I noted that it may have been the intention to perform an exponentiation here, but that is not what ^ does in Python (it performs an XOR). I tested with an exponentiation and that leads to the generator devolving into producing entirely zero bits as the values become very large and consistently even, so that is not an improvement in design.

One thing I noted is that if the input state is all zeros, then the output is also zeros. In both this case and my test exponentiation above, the real generator simply hangs since the whitening step fails. While not insecure, this is practically inconvenient, and as such would be considered a weak state.

Thus, the core of the generator consists of two values, which it updates with a square root, an addition, and some multiplications by small integers.

We should note that the fractional part of the square root operation is very important because if we use int on the sqrt, the generator tends to devolve into a fixed state (usually all-ones) very quickly. Similarly, if we change the call to Random.defloat with a call to multiply 4, 5, or 7, then we also devolve into a fixed state (either odd or even, depending on the integer) quite rapidly, so the exact semantics of Random.defloat are very important.

A final thing I noted examining this is the internal state values tend to end up hovering around having 2 or 3 digits before the decimal point. If we assume that we're using a normal double-precision float here, that means that we're expressing a tiny fraction of the valid 64-bit values we can. Thus, the internal state here is substantially smaller than 128 bits, and thus this is probably subject to brute force.

I don't have a huge amount of time to spend on analyzing this further, but due to the smaller-than-expected effective internal state and the absolute dependence on the variation in the small integer of Random.defloat to not devolve into a fixed state, I'm not very confident in this design. It's my expectation that a real cryptographer (which I am not) with more experience would probably be successful in attacking this without too much difficulty.

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  • $\begingroup$ Hi, thank you for your analysis, I will try to improve this further. The defloat function was added to exactly prevent the generator to devolve into a fixed state. It was indeed to be an exponential as to use the last digit of the float (thankfully my mistype worked better). I suppose you might be busy, but it would be lovely if I could send you further versions for analysis. $\endgroup$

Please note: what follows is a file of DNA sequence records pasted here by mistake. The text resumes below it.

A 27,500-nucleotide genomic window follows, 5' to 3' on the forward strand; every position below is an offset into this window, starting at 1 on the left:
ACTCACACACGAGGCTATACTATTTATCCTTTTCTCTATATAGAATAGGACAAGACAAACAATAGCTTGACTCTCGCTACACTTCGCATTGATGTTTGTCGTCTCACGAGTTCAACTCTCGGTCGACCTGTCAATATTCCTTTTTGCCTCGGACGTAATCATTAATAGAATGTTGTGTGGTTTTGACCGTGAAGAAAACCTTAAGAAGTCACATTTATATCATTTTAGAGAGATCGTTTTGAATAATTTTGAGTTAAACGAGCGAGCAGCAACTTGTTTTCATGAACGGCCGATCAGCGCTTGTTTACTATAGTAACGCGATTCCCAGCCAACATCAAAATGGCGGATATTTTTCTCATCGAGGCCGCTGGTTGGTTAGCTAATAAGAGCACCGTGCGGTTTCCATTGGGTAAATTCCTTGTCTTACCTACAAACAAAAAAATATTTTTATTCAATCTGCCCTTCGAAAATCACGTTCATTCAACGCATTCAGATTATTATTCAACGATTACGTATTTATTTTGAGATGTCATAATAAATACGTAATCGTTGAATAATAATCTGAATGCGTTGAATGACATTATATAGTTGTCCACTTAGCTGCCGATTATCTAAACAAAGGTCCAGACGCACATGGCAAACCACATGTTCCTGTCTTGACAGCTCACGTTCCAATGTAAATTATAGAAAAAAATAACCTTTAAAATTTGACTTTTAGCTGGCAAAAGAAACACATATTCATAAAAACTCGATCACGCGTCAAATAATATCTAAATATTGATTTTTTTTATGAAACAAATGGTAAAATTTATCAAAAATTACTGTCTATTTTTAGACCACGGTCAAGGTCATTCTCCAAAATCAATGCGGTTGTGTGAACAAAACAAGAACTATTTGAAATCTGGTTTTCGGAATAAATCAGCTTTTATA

– lucas
    Sep 9, 2023 at 0:36
  • 1
    $\begingroup$ In general, I don't think I'm a good person to cryptanalyze algortihms because I'm not a cryptographer, only a software engineer. However, I hope that you can apply the techniques I've mentioned here, as well as techniques mentioned in the literature, such as differential and linear cryptanalysis, to analyze your own algorithms and see how they compare to ones we use in real life. $\endgroup$
    – bk2204
    Sep 9, 2023 at 1:01
  • $\begingroup$ Thanks for your time, could you summarize in bulletin points your suggestions please. Also, I did some analyzing of the bitstream, and It's very likely that the digit that comes after an "00" is an "1" (70%~).Again, thanks for your time, peace. $\endgroup$
    – lucas
    Sep 9, 2023 at 1:10
  • $\begingroup$ I think the answer is great. This is a site where people voluntarily answer questions. Maybe you should summarize the points in bullet form? That will help you understand what the answer is saying and ask for comments afterwards. $\endgroup$
    – kodlu
    Sep 10, 2023 at 12:58
  • $\begingroup$ Didn't think by that side, thanks :) $\endgroup$
    – lucas
    Sep 10, 2023 at 14:57